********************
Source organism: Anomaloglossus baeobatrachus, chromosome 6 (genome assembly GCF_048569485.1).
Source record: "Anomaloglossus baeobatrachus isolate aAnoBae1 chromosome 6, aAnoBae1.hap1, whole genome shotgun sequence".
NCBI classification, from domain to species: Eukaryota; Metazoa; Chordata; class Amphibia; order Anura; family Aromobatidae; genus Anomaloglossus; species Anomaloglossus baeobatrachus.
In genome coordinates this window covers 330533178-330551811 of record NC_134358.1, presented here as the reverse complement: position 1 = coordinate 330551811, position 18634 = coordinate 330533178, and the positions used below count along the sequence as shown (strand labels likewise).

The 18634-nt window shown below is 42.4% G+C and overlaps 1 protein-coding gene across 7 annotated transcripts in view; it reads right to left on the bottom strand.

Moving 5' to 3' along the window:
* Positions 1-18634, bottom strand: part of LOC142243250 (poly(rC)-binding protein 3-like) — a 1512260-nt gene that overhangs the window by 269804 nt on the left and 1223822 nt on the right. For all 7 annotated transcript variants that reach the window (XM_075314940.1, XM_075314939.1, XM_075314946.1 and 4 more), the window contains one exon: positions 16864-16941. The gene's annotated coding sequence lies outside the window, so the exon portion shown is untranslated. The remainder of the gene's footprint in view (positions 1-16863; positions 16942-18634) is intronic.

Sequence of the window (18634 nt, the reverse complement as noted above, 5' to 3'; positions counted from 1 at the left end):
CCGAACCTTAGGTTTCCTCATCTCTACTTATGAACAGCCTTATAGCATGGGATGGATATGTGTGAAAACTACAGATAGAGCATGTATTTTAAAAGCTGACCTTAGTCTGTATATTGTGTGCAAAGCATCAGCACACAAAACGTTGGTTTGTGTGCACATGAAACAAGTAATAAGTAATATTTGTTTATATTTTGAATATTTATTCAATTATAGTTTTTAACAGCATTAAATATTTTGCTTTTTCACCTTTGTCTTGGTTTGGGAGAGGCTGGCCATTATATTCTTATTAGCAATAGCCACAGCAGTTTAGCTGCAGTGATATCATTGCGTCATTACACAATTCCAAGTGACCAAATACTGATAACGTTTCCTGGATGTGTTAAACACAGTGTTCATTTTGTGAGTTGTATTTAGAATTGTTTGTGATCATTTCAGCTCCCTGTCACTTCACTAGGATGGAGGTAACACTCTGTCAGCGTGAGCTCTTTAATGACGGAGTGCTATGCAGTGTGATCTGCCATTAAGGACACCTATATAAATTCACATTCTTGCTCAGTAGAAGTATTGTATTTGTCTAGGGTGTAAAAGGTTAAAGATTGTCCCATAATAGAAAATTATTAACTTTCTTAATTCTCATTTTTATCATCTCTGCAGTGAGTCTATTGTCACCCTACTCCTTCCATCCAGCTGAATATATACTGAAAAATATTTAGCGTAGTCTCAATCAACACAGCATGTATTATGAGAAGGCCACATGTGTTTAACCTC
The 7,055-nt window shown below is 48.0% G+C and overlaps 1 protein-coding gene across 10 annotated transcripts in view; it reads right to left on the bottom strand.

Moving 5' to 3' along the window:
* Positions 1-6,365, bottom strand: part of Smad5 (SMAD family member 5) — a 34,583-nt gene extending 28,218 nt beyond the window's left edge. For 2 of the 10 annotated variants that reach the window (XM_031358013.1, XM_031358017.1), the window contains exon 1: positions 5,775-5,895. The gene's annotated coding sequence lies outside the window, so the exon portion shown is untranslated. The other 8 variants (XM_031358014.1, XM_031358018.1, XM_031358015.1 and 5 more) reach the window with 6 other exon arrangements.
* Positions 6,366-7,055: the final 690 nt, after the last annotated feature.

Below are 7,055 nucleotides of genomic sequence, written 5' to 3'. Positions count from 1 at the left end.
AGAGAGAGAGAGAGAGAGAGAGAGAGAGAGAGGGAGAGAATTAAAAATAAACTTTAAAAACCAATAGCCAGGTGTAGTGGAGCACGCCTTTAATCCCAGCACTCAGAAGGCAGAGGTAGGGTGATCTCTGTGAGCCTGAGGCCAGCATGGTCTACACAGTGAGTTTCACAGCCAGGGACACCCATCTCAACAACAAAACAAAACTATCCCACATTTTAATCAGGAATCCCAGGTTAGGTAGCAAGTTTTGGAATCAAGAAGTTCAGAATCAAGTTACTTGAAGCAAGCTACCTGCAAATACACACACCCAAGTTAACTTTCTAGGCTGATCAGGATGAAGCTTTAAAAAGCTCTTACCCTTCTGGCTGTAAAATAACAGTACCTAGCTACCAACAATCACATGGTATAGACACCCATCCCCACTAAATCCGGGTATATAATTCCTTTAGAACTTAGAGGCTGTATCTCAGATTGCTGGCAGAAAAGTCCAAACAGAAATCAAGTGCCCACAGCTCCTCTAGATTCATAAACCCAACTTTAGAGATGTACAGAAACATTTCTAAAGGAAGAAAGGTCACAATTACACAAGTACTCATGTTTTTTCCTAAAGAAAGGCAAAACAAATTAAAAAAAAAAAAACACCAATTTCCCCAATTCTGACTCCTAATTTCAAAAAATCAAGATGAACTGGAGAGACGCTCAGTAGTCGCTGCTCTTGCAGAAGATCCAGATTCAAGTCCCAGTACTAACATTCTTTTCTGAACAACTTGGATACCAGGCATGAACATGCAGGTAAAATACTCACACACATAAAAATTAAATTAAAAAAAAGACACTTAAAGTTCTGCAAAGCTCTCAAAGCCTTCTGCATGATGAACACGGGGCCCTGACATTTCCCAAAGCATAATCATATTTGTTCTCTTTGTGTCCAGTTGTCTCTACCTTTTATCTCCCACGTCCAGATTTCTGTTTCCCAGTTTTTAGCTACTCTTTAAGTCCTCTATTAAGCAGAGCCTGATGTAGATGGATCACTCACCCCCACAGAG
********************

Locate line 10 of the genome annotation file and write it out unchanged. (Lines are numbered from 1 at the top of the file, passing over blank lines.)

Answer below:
The 7,055-nt window shown below is 48.0% G+C and overlaps 1 protein-coding gene across 10 annotated transcripts in view; it reads right to left on the bottom strand.